Wednesday, February 18, 2009

Misleading headline figure?

Over at SNP Tactical Voting Jeff is cautioning his readers not to give too much credence to the latest UK-wide Mori poll placing the Tories a full twenty points ahead of Labour. He makes the observation that among the entire electorate the Tory lead is a mere seven points, and the dramatic headline figure is generated by only including those respondents who report they are 'certain' to vote at the next general election. In some ways he's got a point - different pollsters use different filters and weightings to arrive at their headline figures, so the numbers from different companies should never be treated as directly comparable.

Where I think Jeff is on slightly shakier ground is in implying that the Mori figures lack credibility on their own merit. After all, Mori apply the 'certain to vote' filter for a very good reason - it's because they feel on the basis of past evidence that it's the figure most likely to prove accurate. They may or may not be right about this (other pollsters apply a lower threshold of 'likely' or 'very likely' to vote) but they're certainly not doing it in an attempt to generate artificially dramatic results. For one thing, it wouldn't be in their own best interests do so - a polling company lives or dies largely by its reputation for accuracy.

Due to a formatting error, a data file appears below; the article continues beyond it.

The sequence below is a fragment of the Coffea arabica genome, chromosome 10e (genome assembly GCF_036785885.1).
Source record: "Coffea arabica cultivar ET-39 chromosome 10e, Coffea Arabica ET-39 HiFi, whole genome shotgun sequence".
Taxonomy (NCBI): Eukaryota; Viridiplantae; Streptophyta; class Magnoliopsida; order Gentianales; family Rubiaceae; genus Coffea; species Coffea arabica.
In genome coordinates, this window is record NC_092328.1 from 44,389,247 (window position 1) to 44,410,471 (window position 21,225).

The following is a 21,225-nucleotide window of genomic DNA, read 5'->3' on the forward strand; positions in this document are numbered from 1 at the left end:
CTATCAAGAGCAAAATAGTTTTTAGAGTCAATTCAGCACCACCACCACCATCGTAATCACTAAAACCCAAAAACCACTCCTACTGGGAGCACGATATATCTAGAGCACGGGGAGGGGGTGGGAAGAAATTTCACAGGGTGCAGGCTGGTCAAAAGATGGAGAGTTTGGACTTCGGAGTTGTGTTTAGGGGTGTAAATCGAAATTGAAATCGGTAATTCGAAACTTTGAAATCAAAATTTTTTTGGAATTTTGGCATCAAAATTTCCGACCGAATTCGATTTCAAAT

Incidentally, to give another example of what a dramatic effect Mori's filter can have on the result, in the 'northern region' sub-sample the SNP are on a very healthy 10% of the vote among the entire electorate - but among those 'certain to vote' it falls to a pathetic 4%! Given the low numbers involved, I think we can probably put that discrepancy down to sampling issues.

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